Nutrition: Types of Dog Food - The Basics
No matter which type you choose, the most important factor in your decision should be finding a food that meets all of your dog's nutritional needs.
Although dog food doesn't come in as many shapes, colors, sizes, and flavors as human food, there are still quite a few varieties to choose from. No matter which type you choose, the most important factor in your decision should be finding a food that meets all of your dog's nutritional needs.
There are five main types of dog food:
Dry food is the most economical type of commercial dog food, and this is the reason that many owners choose it for their dog. It also lasts for a long time and does not need to be refrigerated. Dry food can also help to keep your dog's teeth healthy, since chewing crunchy dry food helps to reduce tartar buildup. When it comes to choosing a specific dry food, read the ingredients carefully, and choose a brand that uses wholesome food as its primary ingredient.
Most dogs love canned, or wet, food; it has a long shelf life and is easy to find at any supermarket, but it can be expensive. For some owners, it's definitely worth the expense, but not every brand of commercial canned food provides the protein that your pup needs. The real question is how much digestible protein it provides. Indigestible protein will pass through your dog's system without being broken down into absorbable nutrients, so it's pretty much useless to him.
Also, most canned food is about 75 percent water. The higher the water content, the less nutrient content, so the more food your dog must consume in order to get the nutritional value his body needs. If you decide to feed your dog canned food, it's best to go with a kind that's labeled "100% nutritionally complete".
Commercial dog foods shaped like pork chops, burgers, or other meaty foods are called semi-moist foods. These kinds of foods are the least nutritional of all dog foods and contain many artificial flavors and colorings. They can be given to your dog as an occasional treat, but they should not be considered a diet in themselves, as they do not provide the nutrition that your pup requires.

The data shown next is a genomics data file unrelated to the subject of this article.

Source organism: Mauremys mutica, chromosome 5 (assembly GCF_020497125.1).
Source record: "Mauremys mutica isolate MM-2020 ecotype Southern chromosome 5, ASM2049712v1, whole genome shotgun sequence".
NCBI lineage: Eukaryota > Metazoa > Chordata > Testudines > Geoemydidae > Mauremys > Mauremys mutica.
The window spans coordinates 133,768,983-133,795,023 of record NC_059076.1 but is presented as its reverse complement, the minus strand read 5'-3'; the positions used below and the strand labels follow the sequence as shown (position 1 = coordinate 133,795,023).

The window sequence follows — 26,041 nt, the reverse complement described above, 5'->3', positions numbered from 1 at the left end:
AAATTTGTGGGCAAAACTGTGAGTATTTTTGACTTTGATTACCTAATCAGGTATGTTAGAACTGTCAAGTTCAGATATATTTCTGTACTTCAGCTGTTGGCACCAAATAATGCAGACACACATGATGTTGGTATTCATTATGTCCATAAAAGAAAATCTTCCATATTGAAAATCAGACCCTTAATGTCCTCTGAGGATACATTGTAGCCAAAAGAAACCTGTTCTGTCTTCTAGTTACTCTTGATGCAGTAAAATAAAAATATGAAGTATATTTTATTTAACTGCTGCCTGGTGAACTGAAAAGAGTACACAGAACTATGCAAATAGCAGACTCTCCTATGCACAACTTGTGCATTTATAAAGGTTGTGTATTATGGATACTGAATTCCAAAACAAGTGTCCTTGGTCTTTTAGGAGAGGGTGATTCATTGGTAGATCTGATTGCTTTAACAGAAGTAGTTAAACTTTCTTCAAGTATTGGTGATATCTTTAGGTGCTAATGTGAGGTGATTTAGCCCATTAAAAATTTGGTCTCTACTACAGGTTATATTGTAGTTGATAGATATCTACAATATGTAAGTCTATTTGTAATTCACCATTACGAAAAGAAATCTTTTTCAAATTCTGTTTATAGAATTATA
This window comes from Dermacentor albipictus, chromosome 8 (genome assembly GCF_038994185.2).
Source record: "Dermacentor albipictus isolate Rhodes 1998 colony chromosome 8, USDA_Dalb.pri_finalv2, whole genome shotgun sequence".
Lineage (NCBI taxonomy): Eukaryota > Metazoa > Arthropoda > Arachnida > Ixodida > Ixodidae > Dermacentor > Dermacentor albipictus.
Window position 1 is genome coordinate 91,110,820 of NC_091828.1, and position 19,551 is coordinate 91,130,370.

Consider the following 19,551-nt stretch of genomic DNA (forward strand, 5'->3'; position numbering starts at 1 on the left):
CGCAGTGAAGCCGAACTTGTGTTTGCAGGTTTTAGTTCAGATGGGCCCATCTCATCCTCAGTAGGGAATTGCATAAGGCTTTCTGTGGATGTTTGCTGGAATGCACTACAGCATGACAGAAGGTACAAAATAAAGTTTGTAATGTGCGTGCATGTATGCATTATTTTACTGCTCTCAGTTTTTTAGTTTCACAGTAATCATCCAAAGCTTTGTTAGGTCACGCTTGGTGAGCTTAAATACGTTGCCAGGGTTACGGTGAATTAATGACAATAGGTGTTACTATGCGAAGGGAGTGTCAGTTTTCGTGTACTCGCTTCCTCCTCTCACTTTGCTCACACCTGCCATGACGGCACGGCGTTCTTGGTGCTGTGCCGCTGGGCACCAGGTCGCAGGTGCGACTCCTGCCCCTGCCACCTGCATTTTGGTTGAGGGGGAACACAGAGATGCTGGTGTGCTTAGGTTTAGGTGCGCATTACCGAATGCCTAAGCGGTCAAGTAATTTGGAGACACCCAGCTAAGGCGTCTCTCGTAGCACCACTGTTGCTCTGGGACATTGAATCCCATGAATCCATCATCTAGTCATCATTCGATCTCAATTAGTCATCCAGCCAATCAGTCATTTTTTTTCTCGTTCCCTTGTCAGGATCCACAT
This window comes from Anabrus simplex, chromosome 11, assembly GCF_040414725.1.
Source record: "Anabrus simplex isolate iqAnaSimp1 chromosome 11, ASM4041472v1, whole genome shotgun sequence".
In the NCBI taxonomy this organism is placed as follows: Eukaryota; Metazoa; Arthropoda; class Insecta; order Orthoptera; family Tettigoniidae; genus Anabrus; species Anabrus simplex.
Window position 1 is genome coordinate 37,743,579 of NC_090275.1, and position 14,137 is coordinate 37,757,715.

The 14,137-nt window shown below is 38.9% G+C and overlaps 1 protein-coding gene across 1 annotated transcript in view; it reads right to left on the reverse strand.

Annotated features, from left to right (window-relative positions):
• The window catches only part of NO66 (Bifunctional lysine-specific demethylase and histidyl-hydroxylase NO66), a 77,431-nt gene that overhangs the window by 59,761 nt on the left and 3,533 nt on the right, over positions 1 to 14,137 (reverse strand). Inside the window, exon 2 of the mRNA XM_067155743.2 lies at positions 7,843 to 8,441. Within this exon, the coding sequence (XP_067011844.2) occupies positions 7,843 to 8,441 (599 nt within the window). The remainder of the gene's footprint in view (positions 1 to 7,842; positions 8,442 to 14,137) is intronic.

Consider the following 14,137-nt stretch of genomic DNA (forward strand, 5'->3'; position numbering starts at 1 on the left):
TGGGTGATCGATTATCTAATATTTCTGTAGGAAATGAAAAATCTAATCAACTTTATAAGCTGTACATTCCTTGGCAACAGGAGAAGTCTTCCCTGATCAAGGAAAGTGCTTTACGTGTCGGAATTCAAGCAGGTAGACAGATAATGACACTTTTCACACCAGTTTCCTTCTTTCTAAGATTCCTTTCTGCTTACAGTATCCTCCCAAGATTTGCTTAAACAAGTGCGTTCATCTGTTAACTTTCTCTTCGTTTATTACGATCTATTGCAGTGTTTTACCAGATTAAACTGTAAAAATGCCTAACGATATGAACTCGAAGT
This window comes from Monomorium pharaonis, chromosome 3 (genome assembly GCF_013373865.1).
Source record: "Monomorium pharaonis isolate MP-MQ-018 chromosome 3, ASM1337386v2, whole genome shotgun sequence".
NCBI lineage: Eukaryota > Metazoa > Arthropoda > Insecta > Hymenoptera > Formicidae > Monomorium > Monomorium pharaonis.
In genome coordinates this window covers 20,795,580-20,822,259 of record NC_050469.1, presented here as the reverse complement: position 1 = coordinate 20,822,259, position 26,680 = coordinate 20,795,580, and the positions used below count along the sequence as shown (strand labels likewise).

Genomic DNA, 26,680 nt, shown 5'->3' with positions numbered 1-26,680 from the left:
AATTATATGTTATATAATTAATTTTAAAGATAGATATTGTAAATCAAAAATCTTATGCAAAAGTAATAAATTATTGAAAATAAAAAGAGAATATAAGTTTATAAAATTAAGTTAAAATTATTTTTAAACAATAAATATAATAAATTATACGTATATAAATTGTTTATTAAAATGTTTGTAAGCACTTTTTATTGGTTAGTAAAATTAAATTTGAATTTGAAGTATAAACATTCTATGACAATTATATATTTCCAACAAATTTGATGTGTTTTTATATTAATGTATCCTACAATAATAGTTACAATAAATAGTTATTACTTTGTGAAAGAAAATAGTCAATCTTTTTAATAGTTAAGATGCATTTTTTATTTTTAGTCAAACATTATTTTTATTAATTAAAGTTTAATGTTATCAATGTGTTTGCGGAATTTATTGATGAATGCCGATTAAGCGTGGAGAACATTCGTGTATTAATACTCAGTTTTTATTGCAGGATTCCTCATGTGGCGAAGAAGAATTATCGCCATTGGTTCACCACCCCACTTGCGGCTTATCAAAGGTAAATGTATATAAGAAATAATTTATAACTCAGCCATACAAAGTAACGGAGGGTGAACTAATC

Some dog owners value the ability to be in complete control of their dog's diet. A home-cooked diet allows the owner to know for certain exactly what is in everything her dog eats and to be absolutely sure that his nutritional needs are being met. Feeding your dog a home-cooked diet is time consuming and expensive, but many owners think the extra effort is worth the peace of mind they gain. If you decide to feed your dog a home-cooked diet, get well acquainted with canine nutrition so you can be sure your dog is not missing out on any vital nutrients.
A raw diet consists of raw meat, preferably with some bones (never cooked bones, only raw) and organs mixed in, as bones are a natural source of phosphorus and calcium. This type of diet works well for many dogs, since dogs have short intestinal tracts and strong stomach acids, both of which make it easy for them to consume and digest raw food. Before transitioning your dog to a raw diet, talk to your veterinarian about the benefits and risks.
 "Pet MD"
 " Cesar's Way"
 "Pet Education"
 "Pet Food Nutrition"
 "The Whole Dog Journal"
 "Dog Conspiracy"